Dry Eyes and Menopause

Posted by CooperVision on Thursday, June 7, 2012

Older women may not know, but dry eyes are a condition commonly associated with menopause. In fact, according to the Society of Women’s Health Research, 62% of women have dry eye symptoms but only 16% of them knew that it may be linked to menopause.

While the cause of dry eyes in menopausal women is not yet known, some theories are that menopausal women have a decrease in certain hormones that help with tear production, or menopausal women experience a disruption of chemical signals that maintain a healthy tear film. Whatever the cause may be, dry eyes can affect a patient’s quality of life.

Some symptoms of dry eye are irritated, scratchy, dry, uncomfortable, or red eyes; a burning sensation, foreign body sensation in your eyes, and blurred vision. Excessive dry eyes may damage eye tissue, scar corneas, and impair vision. Dry eye symptoms tend to be worse at the end of the day; after a long time reading, or looking at a computer screen.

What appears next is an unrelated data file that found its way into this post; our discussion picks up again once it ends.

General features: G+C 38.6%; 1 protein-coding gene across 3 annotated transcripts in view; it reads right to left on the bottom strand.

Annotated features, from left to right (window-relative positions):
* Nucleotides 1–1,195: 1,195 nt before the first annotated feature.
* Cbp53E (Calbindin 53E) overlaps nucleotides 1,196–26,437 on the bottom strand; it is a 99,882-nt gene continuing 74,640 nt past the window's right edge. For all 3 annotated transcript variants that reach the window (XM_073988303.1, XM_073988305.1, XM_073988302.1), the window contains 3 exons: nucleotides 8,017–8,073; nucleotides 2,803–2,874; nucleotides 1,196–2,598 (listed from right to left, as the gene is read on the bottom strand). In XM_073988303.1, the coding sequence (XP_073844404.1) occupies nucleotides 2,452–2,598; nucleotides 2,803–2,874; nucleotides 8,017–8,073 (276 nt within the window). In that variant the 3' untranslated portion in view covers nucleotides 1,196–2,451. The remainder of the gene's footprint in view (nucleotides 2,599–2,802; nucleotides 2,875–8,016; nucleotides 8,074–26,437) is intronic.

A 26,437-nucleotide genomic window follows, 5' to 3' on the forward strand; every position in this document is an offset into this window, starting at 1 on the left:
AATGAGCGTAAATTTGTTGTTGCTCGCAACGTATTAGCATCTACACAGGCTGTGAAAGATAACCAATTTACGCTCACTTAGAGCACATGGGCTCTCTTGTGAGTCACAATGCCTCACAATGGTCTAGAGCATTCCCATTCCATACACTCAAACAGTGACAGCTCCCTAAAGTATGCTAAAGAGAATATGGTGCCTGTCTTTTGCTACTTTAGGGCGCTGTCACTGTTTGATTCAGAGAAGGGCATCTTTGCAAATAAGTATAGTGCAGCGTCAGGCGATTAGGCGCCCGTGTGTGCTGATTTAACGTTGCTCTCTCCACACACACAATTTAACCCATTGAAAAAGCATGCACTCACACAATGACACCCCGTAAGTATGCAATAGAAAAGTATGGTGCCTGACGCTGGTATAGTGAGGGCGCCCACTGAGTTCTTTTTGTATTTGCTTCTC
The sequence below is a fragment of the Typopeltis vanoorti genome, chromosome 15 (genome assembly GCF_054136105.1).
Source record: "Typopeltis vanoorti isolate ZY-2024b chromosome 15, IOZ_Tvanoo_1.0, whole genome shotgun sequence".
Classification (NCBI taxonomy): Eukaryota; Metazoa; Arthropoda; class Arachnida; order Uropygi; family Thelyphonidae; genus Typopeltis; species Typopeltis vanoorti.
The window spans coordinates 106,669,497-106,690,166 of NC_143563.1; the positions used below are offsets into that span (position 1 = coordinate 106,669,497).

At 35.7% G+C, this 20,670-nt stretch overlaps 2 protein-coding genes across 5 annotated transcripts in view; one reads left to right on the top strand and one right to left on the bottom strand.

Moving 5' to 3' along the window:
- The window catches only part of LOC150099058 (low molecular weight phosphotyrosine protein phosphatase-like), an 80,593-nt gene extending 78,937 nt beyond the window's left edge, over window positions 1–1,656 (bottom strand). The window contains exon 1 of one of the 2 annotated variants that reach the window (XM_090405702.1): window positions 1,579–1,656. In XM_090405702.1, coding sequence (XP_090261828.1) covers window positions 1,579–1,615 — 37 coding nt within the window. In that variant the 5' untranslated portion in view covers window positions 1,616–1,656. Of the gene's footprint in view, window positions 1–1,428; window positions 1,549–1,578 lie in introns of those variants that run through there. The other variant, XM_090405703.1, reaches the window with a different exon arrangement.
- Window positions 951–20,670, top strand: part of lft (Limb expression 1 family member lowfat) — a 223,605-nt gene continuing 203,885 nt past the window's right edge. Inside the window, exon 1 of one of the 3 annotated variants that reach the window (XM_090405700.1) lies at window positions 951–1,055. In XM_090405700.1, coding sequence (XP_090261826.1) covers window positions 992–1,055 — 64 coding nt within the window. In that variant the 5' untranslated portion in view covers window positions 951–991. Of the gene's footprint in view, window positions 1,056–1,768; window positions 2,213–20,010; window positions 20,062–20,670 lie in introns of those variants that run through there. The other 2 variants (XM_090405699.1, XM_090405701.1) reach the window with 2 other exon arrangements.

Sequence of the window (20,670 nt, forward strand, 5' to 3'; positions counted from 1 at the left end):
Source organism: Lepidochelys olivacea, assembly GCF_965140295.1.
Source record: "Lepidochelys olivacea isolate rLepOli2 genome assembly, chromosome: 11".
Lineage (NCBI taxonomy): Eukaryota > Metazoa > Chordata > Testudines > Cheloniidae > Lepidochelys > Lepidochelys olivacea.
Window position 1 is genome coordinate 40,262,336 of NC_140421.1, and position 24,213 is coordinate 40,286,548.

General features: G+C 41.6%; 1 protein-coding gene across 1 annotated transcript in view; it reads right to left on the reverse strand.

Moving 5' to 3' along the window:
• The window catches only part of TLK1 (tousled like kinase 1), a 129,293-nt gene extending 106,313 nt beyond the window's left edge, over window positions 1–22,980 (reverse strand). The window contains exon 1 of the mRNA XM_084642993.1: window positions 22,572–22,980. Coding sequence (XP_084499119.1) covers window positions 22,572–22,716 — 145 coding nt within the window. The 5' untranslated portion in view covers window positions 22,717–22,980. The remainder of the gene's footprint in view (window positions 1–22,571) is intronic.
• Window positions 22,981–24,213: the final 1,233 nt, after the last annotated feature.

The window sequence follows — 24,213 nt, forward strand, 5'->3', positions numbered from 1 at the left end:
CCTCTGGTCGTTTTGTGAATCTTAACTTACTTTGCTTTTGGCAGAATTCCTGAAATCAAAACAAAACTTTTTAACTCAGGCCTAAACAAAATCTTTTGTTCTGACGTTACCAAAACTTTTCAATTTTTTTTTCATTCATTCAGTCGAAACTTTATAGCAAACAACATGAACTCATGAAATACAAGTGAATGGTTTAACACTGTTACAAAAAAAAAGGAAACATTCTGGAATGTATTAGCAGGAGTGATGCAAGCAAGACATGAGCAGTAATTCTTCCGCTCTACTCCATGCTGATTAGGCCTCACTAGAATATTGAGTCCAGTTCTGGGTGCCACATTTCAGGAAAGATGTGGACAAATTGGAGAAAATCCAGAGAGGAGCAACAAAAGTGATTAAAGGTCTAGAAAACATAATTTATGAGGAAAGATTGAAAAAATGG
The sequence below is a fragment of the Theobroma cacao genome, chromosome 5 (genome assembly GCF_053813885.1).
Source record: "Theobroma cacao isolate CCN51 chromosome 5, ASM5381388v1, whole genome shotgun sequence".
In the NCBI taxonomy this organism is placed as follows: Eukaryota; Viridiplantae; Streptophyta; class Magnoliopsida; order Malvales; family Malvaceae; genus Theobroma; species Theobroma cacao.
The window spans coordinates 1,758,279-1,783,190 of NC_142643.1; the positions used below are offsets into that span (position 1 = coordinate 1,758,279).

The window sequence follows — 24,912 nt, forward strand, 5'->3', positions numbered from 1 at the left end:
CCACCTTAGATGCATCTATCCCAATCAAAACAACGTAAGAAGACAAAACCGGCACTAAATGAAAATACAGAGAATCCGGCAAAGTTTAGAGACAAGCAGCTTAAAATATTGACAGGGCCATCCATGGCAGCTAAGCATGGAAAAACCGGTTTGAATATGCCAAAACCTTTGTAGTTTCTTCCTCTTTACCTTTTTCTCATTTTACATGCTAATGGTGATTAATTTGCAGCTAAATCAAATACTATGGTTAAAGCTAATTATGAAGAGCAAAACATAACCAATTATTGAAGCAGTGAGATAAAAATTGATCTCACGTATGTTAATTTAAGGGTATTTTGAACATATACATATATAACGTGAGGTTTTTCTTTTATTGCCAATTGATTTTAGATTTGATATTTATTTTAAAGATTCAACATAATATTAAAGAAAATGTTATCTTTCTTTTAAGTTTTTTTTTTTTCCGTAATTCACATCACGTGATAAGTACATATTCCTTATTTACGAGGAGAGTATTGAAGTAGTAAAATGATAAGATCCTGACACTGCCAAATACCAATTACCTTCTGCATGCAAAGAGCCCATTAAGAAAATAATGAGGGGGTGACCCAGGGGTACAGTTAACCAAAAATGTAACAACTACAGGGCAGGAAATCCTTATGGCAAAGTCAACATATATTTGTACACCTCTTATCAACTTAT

Patients with dry eyes don’t need suffer in silence. There are treatments available to patients to help alleviate the symptoms of dry eyes. An eye care practitioner can recommend a variety of remedies. Some remedies include eye drops, dietary supplements of omega-3 fatty acids, or a combination of remedies.

For patients interested in wearing contact lenses, an eye care practitioner may be able to direct dry eye patients to a contact lens that suits their special needs. Proclear lenses such as Proclear 1 day multifocal contact lenses are the only contact lenses on the market to carry the FDA-approved labeling statement, ‘May provide improved comfort for contact lens wearers who experience mild discomfort or symptoms relating to dryness during lens wear.’

Make sure to see an eye care practitioner if you want to learn more about dry eyes and menopause.

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On Eye is the contact lens blog from CooperVision. On this site, you will find insights about fitting, technology, and the business of contact lenses. The On Eye blog is designed to meet the needs of both Eye Care Practitioners and consumers. ECP and medical professional-specific portions of the blog will be password protected in order to protect and reserve the privacy of the profession. To read more about our terms of use, please see the Legal tab.

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